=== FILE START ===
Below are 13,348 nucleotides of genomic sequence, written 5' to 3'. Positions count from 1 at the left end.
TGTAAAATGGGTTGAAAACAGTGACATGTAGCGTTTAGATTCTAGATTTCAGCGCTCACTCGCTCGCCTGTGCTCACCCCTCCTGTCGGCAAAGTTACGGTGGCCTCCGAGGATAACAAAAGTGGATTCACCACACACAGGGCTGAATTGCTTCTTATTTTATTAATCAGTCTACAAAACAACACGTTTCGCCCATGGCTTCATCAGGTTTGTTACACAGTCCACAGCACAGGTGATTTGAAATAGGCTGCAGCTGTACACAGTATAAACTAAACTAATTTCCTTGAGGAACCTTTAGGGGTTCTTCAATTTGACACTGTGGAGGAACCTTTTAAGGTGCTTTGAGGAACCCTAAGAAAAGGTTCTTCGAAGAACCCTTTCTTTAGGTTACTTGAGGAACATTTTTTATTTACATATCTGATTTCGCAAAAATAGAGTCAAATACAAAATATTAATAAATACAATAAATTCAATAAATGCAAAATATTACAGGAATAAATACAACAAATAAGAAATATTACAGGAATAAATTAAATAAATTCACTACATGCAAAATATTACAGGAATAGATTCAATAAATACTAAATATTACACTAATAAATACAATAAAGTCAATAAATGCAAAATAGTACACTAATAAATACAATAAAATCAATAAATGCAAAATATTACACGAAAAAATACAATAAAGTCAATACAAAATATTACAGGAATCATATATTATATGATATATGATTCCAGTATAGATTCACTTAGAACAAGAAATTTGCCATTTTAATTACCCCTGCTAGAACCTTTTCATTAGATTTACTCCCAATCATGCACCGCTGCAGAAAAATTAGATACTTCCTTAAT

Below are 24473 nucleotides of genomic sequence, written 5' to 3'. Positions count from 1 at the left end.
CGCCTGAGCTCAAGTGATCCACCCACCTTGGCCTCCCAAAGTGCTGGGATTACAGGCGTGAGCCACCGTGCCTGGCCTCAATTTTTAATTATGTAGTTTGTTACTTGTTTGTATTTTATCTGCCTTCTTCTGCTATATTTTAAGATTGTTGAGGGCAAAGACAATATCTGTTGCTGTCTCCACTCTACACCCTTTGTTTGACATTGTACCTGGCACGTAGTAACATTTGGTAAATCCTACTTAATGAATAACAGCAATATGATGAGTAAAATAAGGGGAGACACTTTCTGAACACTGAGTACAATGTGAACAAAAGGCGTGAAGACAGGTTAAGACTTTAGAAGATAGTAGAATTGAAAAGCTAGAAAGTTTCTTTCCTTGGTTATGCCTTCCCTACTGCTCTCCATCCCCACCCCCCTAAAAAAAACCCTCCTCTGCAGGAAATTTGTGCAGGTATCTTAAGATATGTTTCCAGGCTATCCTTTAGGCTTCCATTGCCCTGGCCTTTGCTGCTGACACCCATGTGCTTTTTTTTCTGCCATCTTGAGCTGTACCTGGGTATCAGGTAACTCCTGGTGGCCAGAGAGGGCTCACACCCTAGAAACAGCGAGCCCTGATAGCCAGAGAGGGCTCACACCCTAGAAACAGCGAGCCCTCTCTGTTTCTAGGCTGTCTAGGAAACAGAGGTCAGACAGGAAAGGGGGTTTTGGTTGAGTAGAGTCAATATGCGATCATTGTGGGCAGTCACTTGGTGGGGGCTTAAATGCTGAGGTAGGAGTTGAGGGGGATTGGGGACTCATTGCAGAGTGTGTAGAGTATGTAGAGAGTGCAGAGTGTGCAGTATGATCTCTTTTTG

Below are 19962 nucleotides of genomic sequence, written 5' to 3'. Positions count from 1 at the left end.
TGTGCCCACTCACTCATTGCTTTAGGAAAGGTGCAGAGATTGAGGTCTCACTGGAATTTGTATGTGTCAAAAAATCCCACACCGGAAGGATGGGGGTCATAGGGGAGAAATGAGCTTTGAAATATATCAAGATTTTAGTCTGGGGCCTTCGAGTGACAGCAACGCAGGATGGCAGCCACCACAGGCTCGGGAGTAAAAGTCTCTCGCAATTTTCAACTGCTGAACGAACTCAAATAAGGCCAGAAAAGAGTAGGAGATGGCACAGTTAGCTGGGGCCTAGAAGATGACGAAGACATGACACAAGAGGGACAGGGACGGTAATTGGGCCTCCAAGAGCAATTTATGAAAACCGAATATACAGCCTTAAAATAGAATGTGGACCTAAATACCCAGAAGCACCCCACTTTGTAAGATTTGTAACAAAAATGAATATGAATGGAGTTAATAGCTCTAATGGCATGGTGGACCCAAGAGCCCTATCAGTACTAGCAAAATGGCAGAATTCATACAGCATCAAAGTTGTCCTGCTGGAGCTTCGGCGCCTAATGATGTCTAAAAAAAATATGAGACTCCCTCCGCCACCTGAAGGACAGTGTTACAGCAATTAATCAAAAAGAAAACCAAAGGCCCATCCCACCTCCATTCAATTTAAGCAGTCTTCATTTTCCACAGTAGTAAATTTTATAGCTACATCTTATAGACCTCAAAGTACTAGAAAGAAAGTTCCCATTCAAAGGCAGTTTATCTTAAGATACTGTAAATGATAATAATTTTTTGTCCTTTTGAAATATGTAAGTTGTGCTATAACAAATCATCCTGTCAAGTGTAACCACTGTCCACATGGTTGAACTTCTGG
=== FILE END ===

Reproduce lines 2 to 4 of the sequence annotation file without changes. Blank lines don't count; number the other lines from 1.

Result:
TGTAAAATGGGTTGAAAACAGTGACATGTAGCGTTTAGATTCTAGATTTCAGCGCTCACTCGCTCGCCTGTGCTCACCCCTCCTGTCGGCAAAGTTACGGTGGCCTCCGAGGATAACAAAAGTGGATTCACCACACACAGGGCTGAATTGCTTCTTATTTTATTAATCAGTCTACAAAACAACACGTTTCGCCCATGGCTTCATCAGGTTTGTTACACAGTCCACAGCACAGGTGATTTGAAATAGGCTGCAGCTGTACACAGTATAAACTAAACTAATTTCCTTGAGGAACCTTTAGGGGTTCTTCAATTTGACACTGTGGAGGAACCTTTTAAGGTGCTTTGAGGAACCCTAAGAAAAGGTTCTTCGAAGAACCCTTTCTTTAGGTTACTTGAGGAACATTTTTTATTTACATATCTGATTTCGCAAAAATAGAGTCAAATACAAAATATTAATAAATACAATAAATTCAATAAATGCAAAATATTACAGGAATAAATACAACAAATAAGAAATATTACAGGAATAAATTAAATAAATTCACTACATGCAAAATATTACAGGAATAGATTCAATAAATACTAAATATTACACTAATAAATACAATAAAGTCAATAAATGCAAAATAGTACACTAATAAATACAATAAAATCAATAAATGCAAAATATTACACGAAAAAATACAATAAAGTCAATACAAAATATTACAGGAATCATATATTATATGATATATGATTCCAGTATAGATTCACTTAGAACAAGAAATTTGCCATTTTAATTACCCCTGCTAGAACCTTTTCATTAGATTTACTCCCAATCATGCACCGCTGCAGAAAAATTAGATACTTCCTTAAT

Below are 24473 nucleotides of genomic sequence, written 5' to 3'. Positions count from 1 at the left end.
CGCCTGAGCTCAAGTGATCCACCCACCTTGGCCTCCCAAAGTGCTGGGATTACAGGCGTGAGCCACCGTGCCTGGCCTCAATTTTTAATTATGTAGTTTGTTACTTGTTTGTATTTTATCTGCCTTCTTCTGCTATATTTTAAGATTGTTGAGGGCAAAGACAATATCTGTTGCTGTCTCCACTCTACACCCTTTGTTTGACATTGTACCTGGCACGTAGTAACATTTGGTAAATCCTACTTAATGAATAACAGCAATATGATGAGTAAAATAAGGGGAGACACTTTCTGAACACTGAGTACAATGTGAACAAAAGGCGTGAAGACAGGTTAAGACTTTAGAAGATAGTAGAATTGAAAAGCTAGAAAGTTTCTTTCCTTGGTTATGCCTTCCCTACTGCTCTCCATCCCCACCCCCCTAAAAAAAACCCTCCTCTGCAGGAAATTTGTGCAGGTATCTTAAGATATGTTTCCAGGCTATCCTTTAGGCTTCCATTGCCCTGGCCTTTGCTGCTGACACCCATGTGCTTTTTTTTCTGCCATCTTGAGCTGTACCTGGGTATCAGGTAACTCCTGGTGGCCAGAGAGGGCTCACACCCTAGAAACAGCGAGCCCTGATAGCCAGAGAGGGCTCACACCCTAGAAACAGCGAGCCCTCTCTGTTTCTAGGCTGTCTAGGAAACAGAGGTCAGACAGGAAAGGGGGTTTTGGTTGAGTAGAGTCAATATGCGATCATTGTGGGCAGTCACTTGGTGGGGGCTTAAATGCTGAGGTAGGAGTTGAGGGGGATTGGGGACTCATTGCAGAGTGTGTAGAGTATGTAGAGAGTGCAGAGTGTGCAGTATGATCTCTTTTTG